Diners won’t find anything trendy-for-trend’s-sake at Sumi Robata Bar. The concept is all about proteins being grilled to perfection, served with authentic and light Japanese sides. The most unique part of it all? Almost everything you eat is cooked by Chef Gene Kato himself.

Michael Gebert

Tofu bowl

“You’ll go to name-driven restaurants where you eat the recipes of those chefs, but not their actual food. At Sumi, you’re eating something I make with my own hands. And that brings me a lot of pleasure, to personally hand my customers their food or cook almost every dish for them. It gets crazy at times, but….” Chef Kato leans back in his chair, shrugs and smiles. “A lot of people who rise on top just want to do it for the show and the glory. I just want to constantly improve my craft.”

This could explain why the name Gene Kato rarely makes the food media among Chicago’s top chefs, though Sumi is well respected within the industry—he was nominated for Chef of the Year at last year’s Jean Banchet Awards, and was a semifinalist for Best Chef: Great Lakes at the James Beard Foundation awards.

99 Amaze

“Name recognition is not important to me. It makes me happy when people come in for the first time and have no clue about Japanese food or robata and then are blown away,” he says. “Or when Japanese customers come from out of town and have a traditional experience. That’s a huge compliment. Hands down, customers are my recognition. Nothing else matters.”


“What I strive for every day is to perfect the same thing every day.”


With everything at Sumi Robata Bar, Chef Kato takes pride in the traditional inspiration and the painstaking personal effort. “I designed the whole space and picked out every single piece of material. The Charcoal Bar isn’t black from paint. It’s black because we took each wooden panel to the burbs and burned it ourselves.”

As for the food? “The core menu is set. The only thing I change is the takigori, which is seasonal. What I strive for every day is to perfect the same thing every day. The way that I did the grilled Madai the first two years is different than the way I do it now.” Chef Kato experiments on a daily basis with temperature, timing, technique of cutting, and so on to continuously find better ways to make the same dish more exciting.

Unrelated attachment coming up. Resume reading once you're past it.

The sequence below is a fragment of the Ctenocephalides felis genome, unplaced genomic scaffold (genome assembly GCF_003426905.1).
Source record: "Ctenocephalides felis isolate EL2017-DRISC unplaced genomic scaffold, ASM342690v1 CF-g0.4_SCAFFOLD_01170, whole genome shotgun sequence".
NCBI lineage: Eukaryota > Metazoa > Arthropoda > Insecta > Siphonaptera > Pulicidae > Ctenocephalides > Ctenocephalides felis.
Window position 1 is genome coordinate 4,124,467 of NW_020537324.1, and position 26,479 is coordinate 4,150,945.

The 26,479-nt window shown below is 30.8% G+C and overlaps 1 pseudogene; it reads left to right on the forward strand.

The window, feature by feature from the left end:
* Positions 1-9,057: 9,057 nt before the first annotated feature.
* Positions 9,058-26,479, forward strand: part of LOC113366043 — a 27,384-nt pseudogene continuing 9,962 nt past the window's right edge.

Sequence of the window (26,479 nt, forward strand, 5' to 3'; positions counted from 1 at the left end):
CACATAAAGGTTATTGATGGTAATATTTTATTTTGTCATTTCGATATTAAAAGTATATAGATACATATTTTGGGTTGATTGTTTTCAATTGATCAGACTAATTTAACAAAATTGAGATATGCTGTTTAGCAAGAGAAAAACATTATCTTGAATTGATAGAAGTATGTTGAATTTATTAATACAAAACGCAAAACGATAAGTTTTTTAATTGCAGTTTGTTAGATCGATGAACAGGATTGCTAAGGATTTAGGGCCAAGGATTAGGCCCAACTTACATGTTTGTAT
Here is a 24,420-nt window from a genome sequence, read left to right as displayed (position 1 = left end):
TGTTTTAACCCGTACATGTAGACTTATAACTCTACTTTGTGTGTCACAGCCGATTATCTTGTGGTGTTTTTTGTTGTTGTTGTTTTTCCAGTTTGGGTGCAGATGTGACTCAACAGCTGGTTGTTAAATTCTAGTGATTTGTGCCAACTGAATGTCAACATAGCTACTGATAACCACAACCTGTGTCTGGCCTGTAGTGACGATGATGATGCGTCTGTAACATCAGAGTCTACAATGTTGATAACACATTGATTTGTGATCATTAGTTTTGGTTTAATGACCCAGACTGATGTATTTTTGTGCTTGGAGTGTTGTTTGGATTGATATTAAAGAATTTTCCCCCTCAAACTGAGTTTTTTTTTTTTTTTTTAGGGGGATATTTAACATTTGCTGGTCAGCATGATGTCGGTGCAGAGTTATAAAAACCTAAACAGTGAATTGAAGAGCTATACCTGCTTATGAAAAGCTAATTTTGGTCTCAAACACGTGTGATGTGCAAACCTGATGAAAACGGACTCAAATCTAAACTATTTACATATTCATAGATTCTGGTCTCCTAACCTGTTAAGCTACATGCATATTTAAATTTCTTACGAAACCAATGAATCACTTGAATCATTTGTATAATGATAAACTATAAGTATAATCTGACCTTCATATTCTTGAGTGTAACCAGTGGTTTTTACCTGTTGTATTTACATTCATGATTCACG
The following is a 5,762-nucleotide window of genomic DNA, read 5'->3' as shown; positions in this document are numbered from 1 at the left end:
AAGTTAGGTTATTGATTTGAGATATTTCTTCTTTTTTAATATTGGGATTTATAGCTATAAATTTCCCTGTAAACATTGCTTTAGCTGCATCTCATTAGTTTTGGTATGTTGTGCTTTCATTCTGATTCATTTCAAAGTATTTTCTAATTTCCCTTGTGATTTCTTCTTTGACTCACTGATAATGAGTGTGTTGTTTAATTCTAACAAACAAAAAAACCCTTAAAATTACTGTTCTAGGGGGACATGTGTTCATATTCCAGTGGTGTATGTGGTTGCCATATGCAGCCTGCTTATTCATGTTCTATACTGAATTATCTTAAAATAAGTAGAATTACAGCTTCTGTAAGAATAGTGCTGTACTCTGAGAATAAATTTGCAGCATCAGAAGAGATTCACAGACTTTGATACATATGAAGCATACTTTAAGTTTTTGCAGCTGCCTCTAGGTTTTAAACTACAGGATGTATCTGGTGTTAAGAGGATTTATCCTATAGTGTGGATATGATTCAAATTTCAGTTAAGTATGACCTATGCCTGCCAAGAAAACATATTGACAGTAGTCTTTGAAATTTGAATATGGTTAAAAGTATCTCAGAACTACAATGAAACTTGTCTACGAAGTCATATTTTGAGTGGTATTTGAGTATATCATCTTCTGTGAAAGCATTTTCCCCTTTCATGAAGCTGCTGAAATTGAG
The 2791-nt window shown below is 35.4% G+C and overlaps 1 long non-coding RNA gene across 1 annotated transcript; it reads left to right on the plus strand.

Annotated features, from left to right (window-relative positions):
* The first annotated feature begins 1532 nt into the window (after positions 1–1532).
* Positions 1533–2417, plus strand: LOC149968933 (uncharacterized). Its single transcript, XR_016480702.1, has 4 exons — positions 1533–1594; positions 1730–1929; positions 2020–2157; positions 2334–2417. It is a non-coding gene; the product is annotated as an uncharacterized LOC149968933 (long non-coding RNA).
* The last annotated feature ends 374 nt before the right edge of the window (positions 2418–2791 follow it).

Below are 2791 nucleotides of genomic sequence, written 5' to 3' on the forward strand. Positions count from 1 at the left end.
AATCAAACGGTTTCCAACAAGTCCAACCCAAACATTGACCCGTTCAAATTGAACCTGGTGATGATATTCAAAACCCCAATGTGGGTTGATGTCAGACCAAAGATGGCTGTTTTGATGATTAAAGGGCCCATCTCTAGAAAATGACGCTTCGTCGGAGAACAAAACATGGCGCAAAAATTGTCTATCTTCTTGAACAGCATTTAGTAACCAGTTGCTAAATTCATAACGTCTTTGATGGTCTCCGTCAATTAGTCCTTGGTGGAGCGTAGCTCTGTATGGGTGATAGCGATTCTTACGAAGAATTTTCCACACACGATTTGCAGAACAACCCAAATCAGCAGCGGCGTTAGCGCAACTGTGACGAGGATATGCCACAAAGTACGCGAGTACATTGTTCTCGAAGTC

Michael Gebert

Bento box lunch in perfect harmony

“It’s hard for me to find kitchen staff sometimes because this can seem boring. But the difference is in how you look at it. I look for people that have the same appreciation for my philosophy.”

Sumi Robata Bar has a staff of ten and they all share in the work equally. During the week, diners will only see one server and one runner for the entire restaurant. “When someone is really busy, the focus becomes heightened,” he says.

HP

Chef Kato does have thoughts of opening up another restaurant, even smaller than Sumi Robata Bar (“maybe just a yakitori bar”) in the future. But, for now, he’s content with pushing the boundaries of and balancing traditional-based concepts in a foreign country. “I think it’s very important for everyone that’s learning to cook at an early stage to relate to how the craft came to be. If you don’t understand how things came to be or the reasons why it evolved, you don’t really know what you can and cannot do,” says Chef Gene Kato.

 


Sabrina Medora is the founder and author of Food Fiction Project on Instagram as well as the writer for Behind Chicago Food for ChicagoNow. In her spare time, Sabrina enjoys hot yoga, reading, exploring big cities, collecting Harry Potter books, and binge-watching competitive cooking shows like Top Chef and Chopped.

COVER PHOTO: Michael Gebert